The Fairfax County Board of Supervisors on Tuesday will consider a controversial proposal to extend the life of a landfill in Lorton, weighing the interests of a growing bedroom community against the region’s waste disposal needs and an opportunity to create a hub for green energy.
The months-long battle over whether to keep the landfill open far beyond 2018 has ignited passion on both sides and created an unusual rift among county supervisors.
A county-appointed mediation group could negotiate only small compromises between the landfill owner, EnviroSolutions, and residents. EnviroSolutions, which asked last year to keep the landfill open until 2040, has shortened its time frame to 2034, for example. The company also agreed to slightly lower the maximum allowable height of the trash heap to a 395-foot peak. Residents agreed to that height but said they were not willing to have the landfill open past 2022.
Both sides are anxious about the possibility of a vote Tuesday. About 80 people are scheduled to testify against the EnviroSolutions plan during a public hearing that begins at 4:30 p.m. and will be carried live on the county’s Web site.
“This is the biggest issue that is facing us today,” said Nick Firth, president of the South County Federation, a group of homeowners associations that has led the fight against the landfill extension.
EnviroSolutions, which handles more than 650,000 tons per year of industrial waste from as far away as Baltimore, says it needs to keep the landfill open beyond 2018 because the 250-acre site will not be filled by then.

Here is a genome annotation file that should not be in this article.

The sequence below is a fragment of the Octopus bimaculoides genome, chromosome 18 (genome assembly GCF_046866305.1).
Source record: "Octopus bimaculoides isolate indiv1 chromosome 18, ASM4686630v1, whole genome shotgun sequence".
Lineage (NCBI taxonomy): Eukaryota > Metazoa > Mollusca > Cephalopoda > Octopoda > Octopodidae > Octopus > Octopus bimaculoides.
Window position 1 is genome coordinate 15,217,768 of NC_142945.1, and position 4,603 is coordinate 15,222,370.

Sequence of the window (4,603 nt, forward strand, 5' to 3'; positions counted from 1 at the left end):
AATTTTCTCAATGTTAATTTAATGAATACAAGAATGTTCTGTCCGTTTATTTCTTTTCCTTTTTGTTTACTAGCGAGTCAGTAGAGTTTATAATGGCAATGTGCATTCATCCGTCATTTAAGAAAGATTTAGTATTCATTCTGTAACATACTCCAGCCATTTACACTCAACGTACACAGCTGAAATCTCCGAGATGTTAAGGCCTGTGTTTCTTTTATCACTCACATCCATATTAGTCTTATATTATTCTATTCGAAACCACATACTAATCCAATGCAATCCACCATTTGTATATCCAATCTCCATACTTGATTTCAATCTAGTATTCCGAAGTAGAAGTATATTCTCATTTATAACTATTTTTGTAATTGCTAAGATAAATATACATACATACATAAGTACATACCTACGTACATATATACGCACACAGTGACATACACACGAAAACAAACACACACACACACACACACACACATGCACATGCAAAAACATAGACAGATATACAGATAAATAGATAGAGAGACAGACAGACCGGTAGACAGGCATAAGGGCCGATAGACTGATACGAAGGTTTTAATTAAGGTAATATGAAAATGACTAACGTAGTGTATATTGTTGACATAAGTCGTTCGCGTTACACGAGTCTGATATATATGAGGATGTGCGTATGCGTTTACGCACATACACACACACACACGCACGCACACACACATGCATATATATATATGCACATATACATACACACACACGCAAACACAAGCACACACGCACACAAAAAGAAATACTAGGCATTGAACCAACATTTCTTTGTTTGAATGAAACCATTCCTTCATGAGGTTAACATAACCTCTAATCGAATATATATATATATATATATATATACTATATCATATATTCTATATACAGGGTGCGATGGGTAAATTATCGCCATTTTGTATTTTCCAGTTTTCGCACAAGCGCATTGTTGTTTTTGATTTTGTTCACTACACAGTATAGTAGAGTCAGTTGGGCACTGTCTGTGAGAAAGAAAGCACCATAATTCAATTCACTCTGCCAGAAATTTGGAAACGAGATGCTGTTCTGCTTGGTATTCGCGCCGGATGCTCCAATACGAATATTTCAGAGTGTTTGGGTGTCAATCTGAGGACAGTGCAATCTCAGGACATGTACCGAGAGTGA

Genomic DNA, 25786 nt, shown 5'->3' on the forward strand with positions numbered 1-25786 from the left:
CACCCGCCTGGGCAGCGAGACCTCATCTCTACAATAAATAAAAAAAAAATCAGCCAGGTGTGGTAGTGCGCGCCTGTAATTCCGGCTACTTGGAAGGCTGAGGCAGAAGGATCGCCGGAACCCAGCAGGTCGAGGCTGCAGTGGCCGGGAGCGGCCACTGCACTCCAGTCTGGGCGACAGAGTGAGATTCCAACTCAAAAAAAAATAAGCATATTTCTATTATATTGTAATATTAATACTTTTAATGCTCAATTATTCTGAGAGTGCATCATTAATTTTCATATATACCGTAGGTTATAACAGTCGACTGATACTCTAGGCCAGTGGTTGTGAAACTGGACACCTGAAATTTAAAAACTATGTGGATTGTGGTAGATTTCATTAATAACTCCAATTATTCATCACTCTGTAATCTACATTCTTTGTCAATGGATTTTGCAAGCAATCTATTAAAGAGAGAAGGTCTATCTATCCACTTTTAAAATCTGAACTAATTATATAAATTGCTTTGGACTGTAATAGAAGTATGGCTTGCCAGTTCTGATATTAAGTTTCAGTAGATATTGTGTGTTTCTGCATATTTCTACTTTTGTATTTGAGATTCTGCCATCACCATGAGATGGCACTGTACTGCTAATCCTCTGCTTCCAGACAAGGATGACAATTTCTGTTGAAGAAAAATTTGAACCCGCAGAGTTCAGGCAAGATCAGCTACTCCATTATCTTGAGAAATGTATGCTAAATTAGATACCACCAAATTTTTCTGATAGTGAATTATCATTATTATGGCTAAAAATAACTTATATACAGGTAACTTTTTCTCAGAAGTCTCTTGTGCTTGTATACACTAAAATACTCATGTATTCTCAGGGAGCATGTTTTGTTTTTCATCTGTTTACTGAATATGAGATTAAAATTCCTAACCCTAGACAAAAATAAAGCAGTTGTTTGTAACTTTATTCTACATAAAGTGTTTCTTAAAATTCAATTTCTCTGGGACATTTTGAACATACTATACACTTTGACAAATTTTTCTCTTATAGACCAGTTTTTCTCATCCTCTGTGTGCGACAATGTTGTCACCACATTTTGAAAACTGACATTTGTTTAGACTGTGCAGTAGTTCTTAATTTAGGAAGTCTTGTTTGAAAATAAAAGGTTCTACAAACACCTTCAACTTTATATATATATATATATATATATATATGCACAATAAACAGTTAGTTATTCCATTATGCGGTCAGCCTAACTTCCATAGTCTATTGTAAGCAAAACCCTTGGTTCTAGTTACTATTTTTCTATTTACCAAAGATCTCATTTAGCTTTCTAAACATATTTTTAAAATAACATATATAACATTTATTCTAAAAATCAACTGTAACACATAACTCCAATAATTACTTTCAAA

After agreeing in 2005 to leave behind a rural park at the site, the company last year sought to keep the landfill open until 2040, offering in return $18.2 million for recreational facilities in the area and some green technology improvements: wind turbines, solar panels and geothermal piping.
The offer was initially embraced by county officials and even the local Sierra Club, as a way to build a “Green Energy Triangle” in Lorton that would reflect the county’s commitment to environmentally friendly technology. The Sierra Club has since reversed its position, however, saying the plan now seems unrealistic.
Among other potential problems is the fact that the wind turbines would be near the Mason Neck nature preserve, where bald eagles and other birds nest, making approval unlikely by state agencies, opponents said.
Conrad Mehan, a lobbyist for EnviroSolutions, said the company is committed to carrying out its plan, although it’s possible some components would be altered to accommodate those kinds of concerns. “We will not eliminate any of the green energy features,” Mehan said. “We consider that component critical to the project.”
Residents say extending the life of the landfill would slow Lorton’s evolution away from decades of heavy industrial use.
Besides the nearly 40-year-old landfill, Lorton is home to a rock quarry, a county-owned ash landfill and a Covanta Energy waste-to-energy treatment plant. The shuttering of the Lorton Correctional Complex in 2001 helped trigger a flurry of new development, including shopping centers and homes.
Some supervisors are wary of extending the life of the landfill in exchange for the promise of another big project in Lorton.
“The reality of what’s being proposed is that there are no guarantees,” said Supervisor Gerald W. Hyland (Mount Vernon), who represents the Lorton area and is against the proposal.
“This project is wrapped in a mantle of green energy that obviously has made it appealing for some,” Hyland said. “It’s also wrapped in the green color of money.”